Something Buried, Something Borrowed, Something Blooming
Rosetta Borchia’s garden in the hills of Urbino hosts more than 100 types of “ancient roses”
A powerful aroma of sweet perfume fills the air as the sun peeks through the ivory clouds on a warm afternoon in early June. Among the hills outside of Urbino lies a secret garden, unknown to many. The delicate, white painted sign at the end of the driveway reads, “Giardino delle rose perdute” (Garden of lost roses). Rolling hills of greens and browns can be seen for miles at the top of the hill. The town of Urbino sits below; the old brick walls seem small from up above. The only noise comes from a flock of birds flying overhead. Vibrant pinks and purples envelope you in a bed of roses. A woman stands among the roses chatting briskly on a cellphone, her purple shirt matching the flowers she stands between. She ends the call. Her calloused hands carefully pluck one of the purple roses and present it with a welcoming smile. This kind gesture invites you to the secret that is Rosetta Borchia’s ancient heirloom rose garden.
Combine three years of research, 15 years of collecting roses from abandoned cemeteries, and one determined, passionate woman, and you will find a magical garden of over 100 unfamiliar ancient roses hidden in the hills of Urbino. While the world was ringing in the new millennium in 2000, Rosetta Borchia was moving her husband, Angelo, and son, Giovanni, to a hillside house on the outskirts of Urbino. With an ample amount of land at her disposal, Borchia, a painter and nature enthusiast, became determined to build a virtual work of art. The spotting of a single rose on the side of the road sparked an idea and a passion. After deciding that this sighting was fate, she began her research on ancient roses in the Le Marche region. Today the garden is host to the one of most extensive and unique collections of ancient roses in the world.
Borchia’s passion for nature and more specifically for the beauty of flowers radiates from the wonder in her eyes as she recalls the blank canvas she started with many years ago. As a painter, she has an eye for artistic opportunities. Looking out over the vast, empty land, she knew that a garden full of rich colors and powerful scents was exactly what her home needed. One short back-country drive later and her imagination was ignited.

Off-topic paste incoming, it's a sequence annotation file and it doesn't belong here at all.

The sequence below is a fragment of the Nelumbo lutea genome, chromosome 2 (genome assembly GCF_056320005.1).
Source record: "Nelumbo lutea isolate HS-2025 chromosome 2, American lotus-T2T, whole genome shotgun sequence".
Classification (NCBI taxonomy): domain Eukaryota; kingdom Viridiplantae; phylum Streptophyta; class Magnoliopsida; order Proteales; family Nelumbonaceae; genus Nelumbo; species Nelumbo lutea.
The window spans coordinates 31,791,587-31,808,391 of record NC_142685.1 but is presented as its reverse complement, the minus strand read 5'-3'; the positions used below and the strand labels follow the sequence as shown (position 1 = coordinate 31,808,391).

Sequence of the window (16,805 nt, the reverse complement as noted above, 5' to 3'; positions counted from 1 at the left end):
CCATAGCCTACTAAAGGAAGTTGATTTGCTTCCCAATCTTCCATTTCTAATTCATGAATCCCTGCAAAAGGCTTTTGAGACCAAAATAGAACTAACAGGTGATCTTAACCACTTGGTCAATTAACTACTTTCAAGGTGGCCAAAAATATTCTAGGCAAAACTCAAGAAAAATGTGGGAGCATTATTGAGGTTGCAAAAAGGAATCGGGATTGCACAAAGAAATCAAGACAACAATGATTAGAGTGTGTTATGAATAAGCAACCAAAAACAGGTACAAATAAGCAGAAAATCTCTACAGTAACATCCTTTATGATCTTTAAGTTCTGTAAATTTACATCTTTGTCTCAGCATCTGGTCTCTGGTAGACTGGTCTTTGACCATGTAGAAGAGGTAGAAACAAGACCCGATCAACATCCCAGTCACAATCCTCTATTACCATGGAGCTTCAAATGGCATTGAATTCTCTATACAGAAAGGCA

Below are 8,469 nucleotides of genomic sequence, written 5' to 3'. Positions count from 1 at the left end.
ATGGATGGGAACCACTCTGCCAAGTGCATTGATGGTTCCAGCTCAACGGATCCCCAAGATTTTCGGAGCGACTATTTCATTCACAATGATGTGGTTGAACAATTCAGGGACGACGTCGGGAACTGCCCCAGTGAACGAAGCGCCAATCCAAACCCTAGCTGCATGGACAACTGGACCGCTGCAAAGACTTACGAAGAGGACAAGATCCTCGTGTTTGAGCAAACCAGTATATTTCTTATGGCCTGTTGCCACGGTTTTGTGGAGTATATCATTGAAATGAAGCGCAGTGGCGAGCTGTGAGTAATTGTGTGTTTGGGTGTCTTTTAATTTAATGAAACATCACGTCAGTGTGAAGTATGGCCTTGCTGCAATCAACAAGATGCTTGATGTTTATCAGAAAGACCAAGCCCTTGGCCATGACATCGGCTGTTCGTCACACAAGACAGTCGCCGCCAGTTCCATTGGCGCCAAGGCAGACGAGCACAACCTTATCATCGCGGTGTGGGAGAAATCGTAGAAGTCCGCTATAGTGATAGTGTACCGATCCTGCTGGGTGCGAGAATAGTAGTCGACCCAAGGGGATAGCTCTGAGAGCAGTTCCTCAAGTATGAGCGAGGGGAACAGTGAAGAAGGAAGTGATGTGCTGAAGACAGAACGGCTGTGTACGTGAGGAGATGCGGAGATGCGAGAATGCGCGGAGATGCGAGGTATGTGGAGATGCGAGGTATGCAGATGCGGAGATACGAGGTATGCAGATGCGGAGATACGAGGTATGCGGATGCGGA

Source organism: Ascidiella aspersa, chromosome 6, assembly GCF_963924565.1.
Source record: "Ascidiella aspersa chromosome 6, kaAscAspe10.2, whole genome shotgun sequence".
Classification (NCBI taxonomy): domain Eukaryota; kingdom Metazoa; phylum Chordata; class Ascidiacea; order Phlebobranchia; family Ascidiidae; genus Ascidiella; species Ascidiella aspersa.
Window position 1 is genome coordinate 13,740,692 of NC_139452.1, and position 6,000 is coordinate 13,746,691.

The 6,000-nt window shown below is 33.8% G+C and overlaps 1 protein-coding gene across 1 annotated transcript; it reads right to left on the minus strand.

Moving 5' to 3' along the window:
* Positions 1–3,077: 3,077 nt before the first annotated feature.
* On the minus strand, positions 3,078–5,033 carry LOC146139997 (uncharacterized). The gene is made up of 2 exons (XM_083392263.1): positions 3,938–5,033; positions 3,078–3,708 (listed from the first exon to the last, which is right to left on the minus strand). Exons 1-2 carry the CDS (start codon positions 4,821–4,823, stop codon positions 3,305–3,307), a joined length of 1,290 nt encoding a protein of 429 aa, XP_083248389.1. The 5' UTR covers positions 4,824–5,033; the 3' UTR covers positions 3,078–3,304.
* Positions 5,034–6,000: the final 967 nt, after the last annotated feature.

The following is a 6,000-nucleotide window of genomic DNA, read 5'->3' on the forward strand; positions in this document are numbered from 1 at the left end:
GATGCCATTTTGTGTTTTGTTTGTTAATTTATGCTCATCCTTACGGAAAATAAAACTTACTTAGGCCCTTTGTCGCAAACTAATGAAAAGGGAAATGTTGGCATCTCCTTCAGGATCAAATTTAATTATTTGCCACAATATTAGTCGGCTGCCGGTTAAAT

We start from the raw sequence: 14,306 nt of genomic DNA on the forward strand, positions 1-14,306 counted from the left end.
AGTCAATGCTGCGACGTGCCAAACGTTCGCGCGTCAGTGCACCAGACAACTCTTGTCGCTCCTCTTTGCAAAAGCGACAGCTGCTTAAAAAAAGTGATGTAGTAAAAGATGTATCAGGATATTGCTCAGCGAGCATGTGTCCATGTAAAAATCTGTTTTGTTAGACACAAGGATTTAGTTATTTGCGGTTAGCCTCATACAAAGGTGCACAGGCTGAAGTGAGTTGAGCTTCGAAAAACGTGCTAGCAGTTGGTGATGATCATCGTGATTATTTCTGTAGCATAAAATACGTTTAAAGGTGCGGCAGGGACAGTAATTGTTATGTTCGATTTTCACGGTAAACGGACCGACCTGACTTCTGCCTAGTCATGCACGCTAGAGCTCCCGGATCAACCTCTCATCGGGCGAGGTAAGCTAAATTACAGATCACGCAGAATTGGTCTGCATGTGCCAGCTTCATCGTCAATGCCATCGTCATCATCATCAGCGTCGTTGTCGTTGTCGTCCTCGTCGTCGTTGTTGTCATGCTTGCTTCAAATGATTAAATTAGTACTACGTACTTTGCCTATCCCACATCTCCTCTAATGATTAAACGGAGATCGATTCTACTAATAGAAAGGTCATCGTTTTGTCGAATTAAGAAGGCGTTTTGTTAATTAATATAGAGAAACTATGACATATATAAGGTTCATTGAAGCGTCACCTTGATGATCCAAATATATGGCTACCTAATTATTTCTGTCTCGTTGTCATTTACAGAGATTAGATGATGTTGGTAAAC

As a young girl, Borchia dreamed of wanting to receive a single rose. “Now that I have all these roses it’s only fair for me to share them,” she says. The final product, “The Garden of Lost Roses,” has taken her 15 years to complete. The first three years were spent with her nose in books, reading and learning everything she could about ancient heirloom roses. After discovering that the majority of roses were located in old cemeteries throughout Italy, she began her search. With the help of the municipality of Urbino, she was granted access to the abandoned cemeteries of the region where she found the small treasures she was searching for.
As the sun shines down on a hot June afternoon, Borchia demonstrates what a typical searching day would be like. Clad in an olive green t-shirt with a subtle rose pattern gracing the front and a pair of gold rose earrings dangling from her ears, she treks through the remnants of an ancient, abandoned cemetery. Stick in hand to fend off the snakes, she walks through the long patches of overgrown weeds and grass. This is one of the many cemeteries she worked in day and night in hopes of finding an ancient rose to add to her garden. To the average eye the cemetery looks as though there could be nothing worth finding. Broken headstones and decaying structures scatter the ground, but Borchia knows exactly what she is looking for. Despite the discouraging look of the place, under a chaos of overgrown grass she points to the remnants of an ancient rose. “Right there you would have found the root of an ancient rose. I would take note of these during the blooming season and come back in the winter to dig it out so that I wouldn’t have to deal with this,” she says as she points in the direction of a snake slithering by.